Reduce, Reuse, Recycle - Cardboard Boxes: Trash or STEAM Learning Tool?
Written By: Aysia Torres
Are you looking for some hands-on, educational fun this summer? Do you have an obscene number of cardboard boxes lying around from birthdays, holidays, or bouts of online shopping? You’ve probably tried to get rid of them, then hesitated, wondering if you might eventually need them. The truth is, you don’t need to recycle them just yet, because one girl’s trash is another girl’s inspiration, and cardboard is a great and inexpensive way to build science, technology, engineering, art, and math skills this summer! Playing with cardboard boxes is a fun, versatile, and hands-on way to cultivate important life skills for kids of all ages. While this list is short, the possibilities for cardboard STEAM projects are endless, so let’s explore ways to minimize screen time and harness our inner makers.
*While cardboard is the base for the projects below, most will require a few other materials.
Build a Fort
Lots of cardboard
Basic art supplies (optional)
Duct tape or packing tape
Scissors (or cardboard cutter with parent supervision)
Yardstick or measuring tape
Take stock of what boxes you have. If it helps, sort them by size.
The base of your fort should be made from at least two big boxes, using the biggest for the main room of your fort. Use the duct tape to hold up weakened or flattened areas of the cardboard.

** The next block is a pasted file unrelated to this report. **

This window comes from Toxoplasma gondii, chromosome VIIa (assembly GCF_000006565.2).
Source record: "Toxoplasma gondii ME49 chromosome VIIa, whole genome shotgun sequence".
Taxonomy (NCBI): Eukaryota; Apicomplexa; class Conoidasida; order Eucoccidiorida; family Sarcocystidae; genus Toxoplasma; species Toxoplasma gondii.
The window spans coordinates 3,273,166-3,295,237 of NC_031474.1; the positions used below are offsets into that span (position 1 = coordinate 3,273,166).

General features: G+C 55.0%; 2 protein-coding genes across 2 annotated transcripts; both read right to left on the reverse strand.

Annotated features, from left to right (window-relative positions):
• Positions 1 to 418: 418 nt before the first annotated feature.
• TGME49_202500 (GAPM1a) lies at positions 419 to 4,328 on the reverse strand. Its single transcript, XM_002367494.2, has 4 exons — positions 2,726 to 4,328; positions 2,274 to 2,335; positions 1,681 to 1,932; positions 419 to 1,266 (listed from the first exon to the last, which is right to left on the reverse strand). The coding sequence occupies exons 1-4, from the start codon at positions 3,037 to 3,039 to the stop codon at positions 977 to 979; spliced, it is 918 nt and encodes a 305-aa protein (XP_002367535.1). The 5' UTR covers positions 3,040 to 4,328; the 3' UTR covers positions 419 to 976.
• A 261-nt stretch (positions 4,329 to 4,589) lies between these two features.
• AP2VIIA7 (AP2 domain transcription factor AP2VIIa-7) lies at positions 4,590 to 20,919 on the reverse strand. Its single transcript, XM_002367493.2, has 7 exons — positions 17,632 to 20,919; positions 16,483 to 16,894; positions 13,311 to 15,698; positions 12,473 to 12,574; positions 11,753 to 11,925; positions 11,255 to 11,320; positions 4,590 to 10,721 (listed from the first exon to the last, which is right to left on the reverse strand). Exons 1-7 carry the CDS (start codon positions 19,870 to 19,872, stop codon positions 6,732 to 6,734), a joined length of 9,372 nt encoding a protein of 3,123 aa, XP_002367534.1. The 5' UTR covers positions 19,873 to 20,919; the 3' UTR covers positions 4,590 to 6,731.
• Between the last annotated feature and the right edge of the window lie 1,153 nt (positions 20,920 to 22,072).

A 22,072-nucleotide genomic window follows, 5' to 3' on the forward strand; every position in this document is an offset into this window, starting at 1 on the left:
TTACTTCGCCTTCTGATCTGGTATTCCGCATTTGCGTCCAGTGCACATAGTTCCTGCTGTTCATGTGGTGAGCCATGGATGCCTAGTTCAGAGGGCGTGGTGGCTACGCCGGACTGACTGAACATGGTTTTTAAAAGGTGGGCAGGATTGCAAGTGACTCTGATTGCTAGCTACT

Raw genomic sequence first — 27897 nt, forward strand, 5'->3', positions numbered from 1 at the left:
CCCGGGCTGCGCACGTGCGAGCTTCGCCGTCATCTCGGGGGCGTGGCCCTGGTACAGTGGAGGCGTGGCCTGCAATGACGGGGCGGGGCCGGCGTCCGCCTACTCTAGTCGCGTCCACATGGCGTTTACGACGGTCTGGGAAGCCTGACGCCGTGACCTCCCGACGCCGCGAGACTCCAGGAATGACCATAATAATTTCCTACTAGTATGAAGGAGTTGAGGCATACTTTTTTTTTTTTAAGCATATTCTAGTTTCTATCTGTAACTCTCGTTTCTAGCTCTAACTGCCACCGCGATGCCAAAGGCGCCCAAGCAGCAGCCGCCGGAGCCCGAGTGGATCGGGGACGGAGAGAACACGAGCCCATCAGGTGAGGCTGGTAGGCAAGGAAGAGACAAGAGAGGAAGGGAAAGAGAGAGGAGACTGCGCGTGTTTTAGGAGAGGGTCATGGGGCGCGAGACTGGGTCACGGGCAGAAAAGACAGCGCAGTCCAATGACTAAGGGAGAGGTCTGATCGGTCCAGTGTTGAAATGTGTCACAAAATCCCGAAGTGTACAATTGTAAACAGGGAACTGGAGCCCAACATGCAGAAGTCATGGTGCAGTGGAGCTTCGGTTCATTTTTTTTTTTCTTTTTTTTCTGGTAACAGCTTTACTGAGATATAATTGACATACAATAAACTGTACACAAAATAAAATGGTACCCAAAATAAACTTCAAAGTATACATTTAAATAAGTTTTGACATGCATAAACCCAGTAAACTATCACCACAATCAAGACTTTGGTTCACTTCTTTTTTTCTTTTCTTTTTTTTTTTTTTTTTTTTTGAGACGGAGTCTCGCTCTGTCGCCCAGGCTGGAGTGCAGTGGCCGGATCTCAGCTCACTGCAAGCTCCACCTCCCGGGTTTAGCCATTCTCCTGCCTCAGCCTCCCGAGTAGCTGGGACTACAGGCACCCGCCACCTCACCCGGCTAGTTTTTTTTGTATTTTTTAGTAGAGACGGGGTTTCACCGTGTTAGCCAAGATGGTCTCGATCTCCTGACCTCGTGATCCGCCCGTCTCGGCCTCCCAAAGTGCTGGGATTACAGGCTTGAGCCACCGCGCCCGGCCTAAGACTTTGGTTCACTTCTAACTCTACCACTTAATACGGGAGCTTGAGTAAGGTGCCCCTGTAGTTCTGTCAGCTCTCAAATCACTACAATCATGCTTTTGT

Tape bottom flaps together for sturdiness.
Using scissors or a cardboard cutter, cut the flaps (as straight as possible) off the open side of the box. This will be where your roof goes later.
Measure the width and length of your fort. Using those measurements, cut two pieces of cardboard the same width as the fort and at least as long as it (and longer if you want a pointier roof).
Tape the two pieces together on both sides to create a slanted roof and use tape to hold the roof to the opening you created earlier.
(Optional) Measure and cut another piece of cardboard into two triangles that fit inside the openings in the roof to create gables that will better stabilize the roof.
Using a box cutter, cut a door into the side of your fort.
To expand your fort, find another big box to attach to the side of your fort’s main room.
Tape open the flaps on the open side of the box to make it longer.
Line up the open side of the box with a flat wall of your fort and tape the two boxes together.
Climb inside the main fort of your box and cut a door in the wall where both boxes meet. Start slow and small so you can make it bigger as you go. If you cut off too much at first, it will be hard to add it back.
The size of your fort is limited only by your imagination.
(Optional) Use your construction paper, paint, markers, stickers, and imagination to decorate your fort as much or little as you want.
Adult Supervision Required